PCAOB Standard No. 2

Paragraph 24 of the Public Company Accounting Oversight Board Standard No. 2 states that auditors should evaluate all controls specifically intended to address the risks of fraud that have a “reasonable possible likelihood” of having a material effect on the company’s financial statements.

These controls include the adequacy of the company’s procedures for handling complaints and for accepting confidential submissions of concerns about questionable auditing or accounting matters.

SAS 99

Statement on Auditing Standards No. 99 (“SAS 99”) says employees should be given the means to obtain advice internally before making decisions that appear to have significant legal or ethical implications.

SAS 99 also says employees should be able to communicate concerns about potential Code of Conduct violations without fear of retribution. In addition, they should be able to raise issues anonymously, if preferred.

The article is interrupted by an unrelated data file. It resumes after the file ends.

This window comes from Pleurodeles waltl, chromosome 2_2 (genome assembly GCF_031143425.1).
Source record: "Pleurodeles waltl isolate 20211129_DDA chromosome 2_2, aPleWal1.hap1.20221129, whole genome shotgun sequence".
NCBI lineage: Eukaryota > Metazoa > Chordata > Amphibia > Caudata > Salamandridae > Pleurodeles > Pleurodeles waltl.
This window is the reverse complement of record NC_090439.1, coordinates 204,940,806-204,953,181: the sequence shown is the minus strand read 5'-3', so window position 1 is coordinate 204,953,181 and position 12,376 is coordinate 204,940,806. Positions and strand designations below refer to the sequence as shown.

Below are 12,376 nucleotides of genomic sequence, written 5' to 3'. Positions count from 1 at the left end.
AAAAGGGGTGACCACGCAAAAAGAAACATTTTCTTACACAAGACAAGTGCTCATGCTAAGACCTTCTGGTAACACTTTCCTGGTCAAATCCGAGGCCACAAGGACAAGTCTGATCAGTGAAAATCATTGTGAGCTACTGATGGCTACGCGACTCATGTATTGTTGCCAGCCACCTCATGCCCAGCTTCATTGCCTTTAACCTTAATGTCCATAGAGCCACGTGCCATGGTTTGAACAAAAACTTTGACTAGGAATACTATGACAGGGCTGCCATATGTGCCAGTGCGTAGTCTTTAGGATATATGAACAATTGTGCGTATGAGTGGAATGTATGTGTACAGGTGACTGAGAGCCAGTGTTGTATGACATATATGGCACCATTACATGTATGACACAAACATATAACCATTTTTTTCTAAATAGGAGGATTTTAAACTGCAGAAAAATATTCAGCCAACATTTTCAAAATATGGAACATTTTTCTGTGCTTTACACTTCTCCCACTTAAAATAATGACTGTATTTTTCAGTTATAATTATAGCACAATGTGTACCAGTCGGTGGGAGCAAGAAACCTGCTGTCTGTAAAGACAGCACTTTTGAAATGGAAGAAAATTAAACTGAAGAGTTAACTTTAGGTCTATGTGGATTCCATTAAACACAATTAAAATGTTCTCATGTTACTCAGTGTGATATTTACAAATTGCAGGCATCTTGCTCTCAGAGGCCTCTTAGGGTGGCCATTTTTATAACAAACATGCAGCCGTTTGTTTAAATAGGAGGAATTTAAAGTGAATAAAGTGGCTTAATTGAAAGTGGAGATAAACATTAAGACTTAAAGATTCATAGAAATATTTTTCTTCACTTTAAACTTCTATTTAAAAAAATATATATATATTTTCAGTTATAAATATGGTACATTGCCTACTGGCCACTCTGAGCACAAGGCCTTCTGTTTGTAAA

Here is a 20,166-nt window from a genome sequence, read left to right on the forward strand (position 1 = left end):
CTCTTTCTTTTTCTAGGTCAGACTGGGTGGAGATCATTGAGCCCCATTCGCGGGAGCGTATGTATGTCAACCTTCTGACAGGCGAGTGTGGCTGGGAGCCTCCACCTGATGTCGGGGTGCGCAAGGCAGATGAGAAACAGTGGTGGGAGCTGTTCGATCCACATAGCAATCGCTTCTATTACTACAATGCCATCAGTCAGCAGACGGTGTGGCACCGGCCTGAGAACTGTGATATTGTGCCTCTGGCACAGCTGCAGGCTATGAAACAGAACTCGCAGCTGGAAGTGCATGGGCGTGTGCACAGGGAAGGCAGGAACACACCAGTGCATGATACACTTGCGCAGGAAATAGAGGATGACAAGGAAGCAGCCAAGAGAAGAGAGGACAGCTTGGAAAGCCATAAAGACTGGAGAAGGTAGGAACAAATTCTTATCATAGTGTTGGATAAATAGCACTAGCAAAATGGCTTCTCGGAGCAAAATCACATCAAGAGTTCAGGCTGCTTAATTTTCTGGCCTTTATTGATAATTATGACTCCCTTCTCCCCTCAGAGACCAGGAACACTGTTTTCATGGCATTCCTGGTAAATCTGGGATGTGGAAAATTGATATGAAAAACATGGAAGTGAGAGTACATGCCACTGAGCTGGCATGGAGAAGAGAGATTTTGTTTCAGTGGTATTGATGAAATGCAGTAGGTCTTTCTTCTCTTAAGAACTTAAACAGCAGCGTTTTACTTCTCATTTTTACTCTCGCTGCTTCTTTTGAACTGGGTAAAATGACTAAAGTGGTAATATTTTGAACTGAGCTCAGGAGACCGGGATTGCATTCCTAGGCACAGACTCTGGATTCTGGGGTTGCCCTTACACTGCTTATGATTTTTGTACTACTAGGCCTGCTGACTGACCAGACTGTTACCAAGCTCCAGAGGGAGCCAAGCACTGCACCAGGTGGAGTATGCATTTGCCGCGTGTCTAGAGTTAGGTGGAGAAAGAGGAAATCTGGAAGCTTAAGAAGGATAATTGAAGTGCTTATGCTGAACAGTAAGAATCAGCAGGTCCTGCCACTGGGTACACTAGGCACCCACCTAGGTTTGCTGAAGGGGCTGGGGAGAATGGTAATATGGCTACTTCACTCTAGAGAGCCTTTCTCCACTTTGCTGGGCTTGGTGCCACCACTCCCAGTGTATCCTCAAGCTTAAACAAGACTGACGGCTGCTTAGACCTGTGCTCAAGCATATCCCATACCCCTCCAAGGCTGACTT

Federal Sentencing Guidelines

Federal sentencing guidelines call for employers to have and to publicize a reporting system that may include mechanisms that allow for anonymity and confidentiality. The guidelines also state that employees and others should be able to report or seek guidance regarding potential or actual criminal conduct without fear of retaliation.

As we can see, the statutory and regulatory requirements and recommendations are quite similar. All mention the need for confidential reporting and warn against retaliating against those who report wrongdoing.

Many companies meet these standards and statutory requirements by establishing telephone hotlines for reporting. An ethics/compliance officer, fraud officer, general counsel, internal audit director or another trusted person typically receives or monitors the calls and their handling.

Whistleblower Protections

A company’s size can complicate whistleblower protection. Small size often means that employees know one another or are familiar with various areas of the company. After a whistleblower complaint is made, employees in a small company may be able to narrow the source of the complaint or the department from whence it came.

Retaliation against the suspected source of the complaint from anyone in the company could put the organization at risk. In addition, gossip and the rumor mill also can hinder productivity.